“We knew more treatment would be hard on Joel, but there was little choice,” says Joan. “Dr. Trigg saved his life by going after the cancer with high-dose chemotherapy. They didn’t have the same kind of anti-nausea drugs that are widely available today. As the treatments continued, the side effects escalated. Eventually, Joel would get nauseous or vomit during the car ride to Madison — a symptom doctors referred to as anticipatory nausea. There were times he wanted to quit and times we wondered if we should keep putting him through it.”

Dr. Trigg, a UW faculty physician from 1981-86, remembers Joel well.

“He was a delightful young man and a favorite among the nursing staff at the hospital,” says Dr. Trigg. “His treatment was not easy because chemotherapy was more toxic than what is given nowadays. Still, we did what we could to keep Joel alive and thankfully he is here today doing great things.”

Joel completed his course of 22 chemotherapy cycles in 1984 at age 11. The climb was hard to reclaim his strength, but he got there with plenty of support from his family, friends and teachers.

“School was not a problem for Joel,” says Joan. “He was a smart kid.”

Losing a leg didn’t mean losing the chance to stay active in sports for Joel. He played basketball on one leg in 7th and 8th grade and during his first year of high school.

Joel didn’t complain or show signs of self-pity. If someone offered him assistance in the cafeteria line, he’d respectfully refuse. And when younger kids stared at him, he’d jokingly tell them to eat plenty of spinach, or they might lose a leg too.

Hasn’t used a prosthesis in more than 20 years

By the time Joel graduated from UW-Eau Claire in 1995, where he earned a degree in journalism/advertising, he stopped using a prosthesis altogether.

“I was getting a new artificial leg every two years and that process was quite an ordeal,” Joel recalls. “Over time, I built up my muscles to the point where I could hop around more efficiently with two crutches. I haven’t used a prosthesis for more than 20 years.”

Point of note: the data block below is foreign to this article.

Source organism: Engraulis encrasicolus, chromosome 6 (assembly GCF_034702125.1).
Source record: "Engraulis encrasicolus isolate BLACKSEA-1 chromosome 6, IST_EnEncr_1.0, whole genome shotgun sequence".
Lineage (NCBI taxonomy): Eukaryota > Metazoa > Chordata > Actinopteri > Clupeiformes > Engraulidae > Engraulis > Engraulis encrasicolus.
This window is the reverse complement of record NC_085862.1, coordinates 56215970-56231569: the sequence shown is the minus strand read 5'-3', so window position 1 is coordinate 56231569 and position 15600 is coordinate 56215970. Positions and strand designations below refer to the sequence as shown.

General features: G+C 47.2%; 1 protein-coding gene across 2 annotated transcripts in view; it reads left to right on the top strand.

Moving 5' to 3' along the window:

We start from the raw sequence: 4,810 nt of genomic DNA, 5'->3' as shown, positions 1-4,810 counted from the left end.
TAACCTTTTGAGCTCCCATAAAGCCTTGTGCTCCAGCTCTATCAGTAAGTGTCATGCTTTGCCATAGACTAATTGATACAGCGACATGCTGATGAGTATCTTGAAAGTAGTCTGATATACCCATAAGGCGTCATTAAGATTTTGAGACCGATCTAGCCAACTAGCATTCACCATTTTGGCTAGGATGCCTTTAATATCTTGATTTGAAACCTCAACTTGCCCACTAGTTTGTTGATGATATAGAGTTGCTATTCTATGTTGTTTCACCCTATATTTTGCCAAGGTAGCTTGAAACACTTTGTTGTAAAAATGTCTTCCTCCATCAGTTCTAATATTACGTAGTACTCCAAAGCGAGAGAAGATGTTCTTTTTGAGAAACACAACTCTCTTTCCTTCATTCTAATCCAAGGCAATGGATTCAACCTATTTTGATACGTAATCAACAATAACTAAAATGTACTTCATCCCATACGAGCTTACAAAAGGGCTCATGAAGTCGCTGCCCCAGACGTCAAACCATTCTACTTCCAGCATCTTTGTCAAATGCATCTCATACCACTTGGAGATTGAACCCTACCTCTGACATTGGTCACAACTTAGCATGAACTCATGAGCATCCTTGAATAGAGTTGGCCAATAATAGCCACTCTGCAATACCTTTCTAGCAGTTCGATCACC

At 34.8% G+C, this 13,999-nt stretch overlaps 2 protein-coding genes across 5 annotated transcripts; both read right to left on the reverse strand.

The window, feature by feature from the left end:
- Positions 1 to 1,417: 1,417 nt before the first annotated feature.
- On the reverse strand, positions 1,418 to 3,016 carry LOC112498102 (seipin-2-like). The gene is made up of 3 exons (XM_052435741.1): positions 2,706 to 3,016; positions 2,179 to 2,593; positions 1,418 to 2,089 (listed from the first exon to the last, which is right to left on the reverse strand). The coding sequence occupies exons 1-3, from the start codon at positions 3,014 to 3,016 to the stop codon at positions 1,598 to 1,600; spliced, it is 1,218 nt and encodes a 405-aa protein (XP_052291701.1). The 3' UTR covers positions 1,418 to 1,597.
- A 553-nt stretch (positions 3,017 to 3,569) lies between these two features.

Joel is proud of his 24-year career in sports marketing. Among his accomplishments are convincing the Wisconsin Interscholastic Athletic Association (WIAA) to move its annual Girls High School Basketball Tournament from Madison to the Green Bay area beginning in 2013.

Divorced with no children, Joel remains grateful to Dr. Trigg and the UW Health Kids cancer team that cared for him four decades ago.

“They were just wonderful,” recalls his mother, Joan. “We’re so thankful that Dr. Trigg went after the cancer with everything he had. Joel’s nurses were so kind and caring too.”

One of them, Sharon Frierdich, retired in 2019 after 37 years as a UW Health Kids oncology nurse practitioner.

“Joel just took things in stride and adapted to his amputation,” Sharon says. “He simply didn’t let that get him down, and his parents were very supportive.”

During their frequent hospital stays in Madison, Joel’s father, Steve, gained popularity by taking artwork requests from other hospitalized kids.

“He would paint their favorite cartoon character on the window in their rooms,” Joel says.

His parents, naturally, are extraordinarily grateful that their son is alive. They’re also proud of all their son has accomplished.

“Joel really loves his work and has never allowed his amputation to get in the way of making the most of himself,” Steve says.

“Forty years!” he says, almost in disbelief. “The odds were against his survival, but thanks to God and the care he got at UW, we get to keep celebrating this miracle.”